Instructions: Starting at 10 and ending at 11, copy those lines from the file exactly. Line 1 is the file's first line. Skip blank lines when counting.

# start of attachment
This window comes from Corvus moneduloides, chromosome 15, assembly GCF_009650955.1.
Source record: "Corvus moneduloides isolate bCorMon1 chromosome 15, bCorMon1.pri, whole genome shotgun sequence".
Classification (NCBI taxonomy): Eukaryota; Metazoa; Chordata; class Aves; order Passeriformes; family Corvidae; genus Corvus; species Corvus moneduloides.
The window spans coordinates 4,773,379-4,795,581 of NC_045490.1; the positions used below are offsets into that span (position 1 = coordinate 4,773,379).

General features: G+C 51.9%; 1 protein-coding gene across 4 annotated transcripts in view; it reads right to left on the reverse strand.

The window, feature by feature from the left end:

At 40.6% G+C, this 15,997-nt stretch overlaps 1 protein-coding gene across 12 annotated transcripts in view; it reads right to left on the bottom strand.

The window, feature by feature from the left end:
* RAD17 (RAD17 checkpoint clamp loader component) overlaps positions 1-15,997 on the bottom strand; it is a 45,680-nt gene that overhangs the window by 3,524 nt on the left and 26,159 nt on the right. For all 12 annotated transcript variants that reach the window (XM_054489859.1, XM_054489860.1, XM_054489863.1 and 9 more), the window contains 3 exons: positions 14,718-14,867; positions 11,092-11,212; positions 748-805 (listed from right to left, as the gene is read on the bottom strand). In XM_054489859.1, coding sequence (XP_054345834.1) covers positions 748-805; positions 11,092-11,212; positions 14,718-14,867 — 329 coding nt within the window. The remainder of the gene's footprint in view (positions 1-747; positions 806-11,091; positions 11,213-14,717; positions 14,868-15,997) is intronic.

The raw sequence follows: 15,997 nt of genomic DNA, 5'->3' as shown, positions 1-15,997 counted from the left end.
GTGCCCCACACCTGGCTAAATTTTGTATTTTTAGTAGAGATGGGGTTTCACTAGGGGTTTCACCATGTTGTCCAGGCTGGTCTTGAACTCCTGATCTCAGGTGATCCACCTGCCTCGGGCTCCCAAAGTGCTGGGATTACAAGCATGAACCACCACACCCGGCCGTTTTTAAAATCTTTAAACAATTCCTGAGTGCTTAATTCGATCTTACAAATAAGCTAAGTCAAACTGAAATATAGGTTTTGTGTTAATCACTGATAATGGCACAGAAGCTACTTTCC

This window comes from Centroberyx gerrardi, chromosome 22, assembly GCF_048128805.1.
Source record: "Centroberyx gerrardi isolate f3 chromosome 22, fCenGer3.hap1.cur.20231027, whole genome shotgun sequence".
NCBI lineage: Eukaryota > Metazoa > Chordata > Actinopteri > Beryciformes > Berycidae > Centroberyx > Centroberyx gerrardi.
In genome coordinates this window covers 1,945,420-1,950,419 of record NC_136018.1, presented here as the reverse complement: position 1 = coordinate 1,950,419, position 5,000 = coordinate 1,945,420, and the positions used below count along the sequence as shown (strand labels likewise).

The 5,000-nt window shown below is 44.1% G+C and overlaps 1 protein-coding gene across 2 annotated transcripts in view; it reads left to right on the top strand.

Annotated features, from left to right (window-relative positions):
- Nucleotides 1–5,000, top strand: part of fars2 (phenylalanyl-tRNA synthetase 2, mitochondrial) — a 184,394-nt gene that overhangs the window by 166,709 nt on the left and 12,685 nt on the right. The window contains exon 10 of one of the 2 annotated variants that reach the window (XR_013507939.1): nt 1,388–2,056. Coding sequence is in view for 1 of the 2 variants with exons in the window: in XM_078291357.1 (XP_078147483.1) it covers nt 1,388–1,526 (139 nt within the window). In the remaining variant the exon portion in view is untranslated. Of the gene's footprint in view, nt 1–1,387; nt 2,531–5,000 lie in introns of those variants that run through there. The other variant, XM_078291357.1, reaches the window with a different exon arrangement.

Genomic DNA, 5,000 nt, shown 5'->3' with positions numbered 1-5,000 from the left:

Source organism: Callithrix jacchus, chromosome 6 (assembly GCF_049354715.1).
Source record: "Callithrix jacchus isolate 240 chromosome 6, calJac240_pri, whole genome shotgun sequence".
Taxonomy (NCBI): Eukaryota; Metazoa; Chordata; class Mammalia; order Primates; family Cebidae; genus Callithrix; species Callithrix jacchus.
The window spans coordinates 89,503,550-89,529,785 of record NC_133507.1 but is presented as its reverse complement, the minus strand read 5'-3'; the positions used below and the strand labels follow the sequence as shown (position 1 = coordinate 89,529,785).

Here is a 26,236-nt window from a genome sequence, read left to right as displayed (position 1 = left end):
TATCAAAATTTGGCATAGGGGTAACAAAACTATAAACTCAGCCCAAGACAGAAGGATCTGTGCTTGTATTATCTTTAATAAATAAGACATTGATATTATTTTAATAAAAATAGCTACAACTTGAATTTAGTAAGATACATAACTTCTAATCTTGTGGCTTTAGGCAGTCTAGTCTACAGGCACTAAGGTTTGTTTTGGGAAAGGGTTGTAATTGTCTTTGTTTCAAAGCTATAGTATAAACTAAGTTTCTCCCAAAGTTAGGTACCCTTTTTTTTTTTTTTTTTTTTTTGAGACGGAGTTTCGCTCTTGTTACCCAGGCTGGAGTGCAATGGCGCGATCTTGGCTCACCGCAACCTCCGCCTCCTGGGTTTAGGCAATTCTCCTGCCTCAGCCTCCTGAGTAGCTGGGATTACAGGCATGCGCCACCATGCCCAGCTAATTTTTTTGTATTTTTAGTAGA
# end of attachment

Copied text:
The raw sequence follows: 15,997 nt of genomic DNA, 5'->3' as shown, positions 1-15,997 counted from the left end.
GTGCCCCACACCTGGCTAAATTTTGTATTTTTAGTAGAGATGGGGTTTCACTAGGGGTTTCACCATGTTGTCCAGGCTGGTCTTGAACTCCTGATCTCAGGTGATCCACCTGCCTCGGGCTCCCAAAGTGCTGGGATTACAAGCATGAACCACCACACCCGGCCGTTTTTAAAATCTTTAAACAATTCCTGAGTGCTTAATTCGATCTTACAAATAAGCTAAGTCAAACTGAAATATAGGTTTTGTGTTAATCACTGATAATGGCACAGAAGCTACTTTCC